From the BBC: Trying to make sense of the spate of cycling deaths
“vehicles have huge blind spots and can’t see cyclists down the kerb side…The solution, say campaigners and City Hall, is to build segregated junctions but that will take time.”
Yes, rather than encourage people not to put their squishable human bodies in the pathways of the stampeding herds that is London’s road traffic, let’s spend a colossal amount of money rebuilding London’s road junctions to fractionally improve their chances of not dying horribly. The logic of that! It’s like removing the stingers from thousands of wasps one by one instead of telling people who are getting stung to stop hanging around wasps nests.
But seriously, five cyclists in nine days have died. That is tragic. My question is: for what did they die? What is the fundamental reason why they chose to do something as dangerous as cycling around a car-orientated city? Was it out of concern for improving their health? If it was, then city cycling isn’t the wisest course of action because there’s plenty of ways to get fit which don’t also greatly increase your chances of dying or suffering serious injury. Choosing the one that does demonstrates a lack of concern for your own life or at least a willingness to take much greater risk with it. So it can’t really be a genuine concern for health that’s motivating it. No, it’s something else, there’s a deeper motivation, and I think the most likely candidate is the ‘green’ ideology/movement, which is centred around the false premise that global human catastrophe will result in less than a century unless we drastically and immediately reduce the amount of CO2 we are putting into the atmosphere. False premises always lead to false conclusions. False premise: a global-warming human catastrophe looms. False conclusion: we must direct all our effort and resources towards facilitating cycling and to discouraging/penalising the use of vehicles. Hence hair-brained schemes such as rebuilding thousands of road junctions and even banning heavy goods vehicles from entering the city centre. No doubt more such schemes will be urged by campaigners, ‘experts’ and City Hall in the near future. I wouldn’t be at all surprised if in the near future cars in central London will be forced to drive below 20mph at all times or banned altogether from using some roads between certain hours of the day or even at all. It would take a brave man to bet that the freedom to drive a petrol car whenever and wherever one wants to will be severely diminished over the coming decades and an even braver man to bet against whole swathes of London roads being made the exclusive domain of cyclists.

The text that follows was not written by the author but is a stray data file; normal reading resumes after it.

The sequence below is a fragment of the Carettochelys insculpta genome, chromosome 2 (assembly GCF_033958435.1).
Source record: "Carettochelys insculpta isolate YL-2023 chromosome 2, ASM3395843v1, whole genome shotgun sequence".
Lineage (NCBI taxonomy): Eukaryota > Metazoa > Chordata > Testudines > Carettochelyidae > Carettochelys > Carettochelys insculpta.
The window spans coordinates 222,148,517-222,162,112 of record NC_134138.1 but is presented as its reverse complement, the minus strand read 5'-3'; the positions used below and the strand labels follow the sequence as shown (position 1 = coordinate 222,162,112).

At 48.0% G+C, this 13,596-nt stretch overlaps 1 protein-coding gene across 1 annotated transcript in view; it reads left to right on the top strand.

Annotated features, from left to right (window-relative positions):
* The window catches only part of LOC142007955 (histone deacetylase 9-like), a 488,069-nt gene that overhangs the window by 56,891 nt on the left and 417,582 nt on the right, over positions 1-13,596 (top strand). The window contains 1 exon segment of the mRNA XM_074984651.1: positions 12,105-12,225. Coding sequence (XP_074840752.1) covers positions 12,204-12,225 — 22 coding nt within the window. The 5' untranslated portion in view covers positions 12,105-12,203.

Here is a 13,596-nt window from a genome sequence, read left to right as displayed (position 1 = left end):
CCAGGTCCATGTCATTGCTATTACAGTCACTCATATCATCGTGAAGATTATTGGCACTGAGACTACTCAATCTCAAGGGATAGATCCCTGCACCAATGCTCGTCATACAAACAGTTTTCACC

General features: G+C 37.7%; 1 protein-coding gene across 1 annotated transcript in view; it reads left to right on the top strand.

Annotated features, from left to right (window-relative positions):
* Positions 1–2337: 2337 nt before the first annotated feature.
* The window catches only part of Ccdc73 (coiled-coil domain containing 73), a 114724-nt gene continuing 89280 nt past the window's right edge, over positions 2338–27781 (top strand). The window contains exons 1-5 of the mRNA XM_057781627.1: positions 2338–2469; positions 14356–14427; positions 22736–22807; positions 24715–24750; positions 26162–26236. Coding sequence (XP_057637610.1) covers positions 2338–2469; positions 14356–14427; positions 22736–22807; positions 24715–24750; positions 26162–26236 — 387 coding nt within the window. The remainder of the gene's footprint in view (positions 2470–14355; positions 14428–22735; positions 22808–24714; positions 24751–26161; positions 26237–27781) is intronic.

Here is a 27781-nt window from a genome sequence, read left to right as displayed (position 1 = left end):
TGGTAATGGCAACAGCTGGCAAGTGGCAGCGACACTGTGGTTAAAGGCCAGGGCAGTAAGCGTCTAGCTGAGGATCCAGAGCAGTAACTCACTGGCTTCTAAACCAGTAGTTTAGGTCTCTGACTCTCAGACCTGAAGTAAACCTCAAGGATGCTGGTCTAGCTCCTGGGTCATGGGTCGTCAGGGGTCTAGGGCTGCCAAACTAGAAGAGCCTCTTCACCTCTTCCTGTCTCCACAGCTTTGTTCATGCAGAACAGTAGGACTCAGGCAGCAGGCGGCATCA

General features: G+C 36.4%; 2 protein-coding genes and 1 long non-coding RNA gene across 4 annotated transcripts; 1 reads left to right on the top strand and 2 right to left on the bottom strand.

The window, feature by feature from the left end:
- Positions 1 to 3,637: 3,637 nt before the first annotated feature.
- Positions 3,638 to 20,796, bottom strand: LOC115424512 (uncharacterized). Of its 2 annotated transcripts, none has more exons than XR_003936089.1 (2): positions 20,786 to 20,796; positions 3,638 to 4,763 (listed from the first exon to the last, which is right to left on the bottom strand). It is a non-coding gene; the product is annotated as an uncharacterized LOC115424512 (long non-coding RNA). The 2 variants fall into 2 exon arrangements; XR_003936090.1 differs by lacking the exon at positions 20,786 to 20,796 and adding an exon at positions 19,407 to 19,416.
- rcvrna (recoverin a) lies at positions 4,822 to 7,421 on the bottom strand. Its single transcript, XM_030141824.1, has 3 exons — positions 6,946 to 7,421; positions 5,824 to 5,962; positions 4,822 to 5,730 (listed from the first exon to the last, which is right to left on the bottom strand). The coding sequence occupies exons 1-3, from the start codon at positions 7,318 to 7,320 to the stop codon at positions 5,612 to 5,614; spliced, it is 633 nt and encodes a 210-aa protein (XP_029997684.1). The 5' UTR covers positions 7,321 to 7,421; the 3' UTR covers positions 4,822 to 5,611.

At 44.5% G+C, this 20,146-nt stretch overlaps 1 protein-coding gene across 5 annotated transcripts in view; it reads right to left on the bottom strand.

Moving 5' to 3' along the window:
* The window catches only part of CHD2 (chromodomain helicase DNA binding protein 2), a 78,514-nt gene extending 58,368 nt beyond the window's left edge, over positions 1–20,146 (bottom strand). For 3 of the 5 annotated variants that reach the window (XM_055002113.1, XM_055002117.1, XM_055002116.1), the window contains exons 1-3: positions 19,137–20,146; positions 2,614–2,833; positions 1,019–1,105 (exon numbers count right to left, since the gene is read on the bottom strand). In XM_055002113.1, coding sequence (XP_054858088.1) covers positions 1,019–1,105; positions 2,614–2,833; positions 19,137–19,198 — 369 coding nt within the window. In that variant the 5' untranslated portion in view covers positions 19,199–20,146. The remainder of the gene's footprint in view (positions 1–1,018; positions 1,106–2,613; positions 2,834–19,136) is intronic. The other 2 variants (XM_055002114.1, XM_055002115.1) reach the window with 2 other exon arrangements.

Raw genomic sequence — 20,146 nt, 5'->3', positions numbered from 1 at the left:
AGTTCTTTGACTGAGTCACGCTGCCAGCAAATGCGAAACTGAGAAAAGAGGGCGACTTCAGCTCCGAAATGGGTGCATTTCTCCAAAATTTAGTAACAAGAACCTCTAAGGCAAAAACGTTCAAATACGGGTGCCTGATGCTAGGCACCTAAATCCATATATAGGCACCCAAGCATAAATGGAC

If religion has taught us anything it’s that believing in things that aren’t true can sometimes lead you to take self-destructive or otherwise harmful courses of action. Participating in or partaking of any process that involves the emission of CO2 has become a sort of secular Original Sin. When you use more electricity than you ‘need’ to it’s a sin, when you drive to the corner shop instead of walking or cycling, it’s a sin. As the Pet Shop Boys once sang:
“Everything I ever do,
Every place I’ve ever been,
Everywhere I’m going to,
It’s a sin”
If emitting CO2 is the new Original Sin, then being squashed by a lorry must be the secular equivalent of being nailed to the cross; sacrificing oneself on the roads of London for the good of humanity, what could be more noble. Truth, as they say, is often stranger than fiction and nothing is stranger than the fact that a carbon-based life-form has declared carbon as immoral.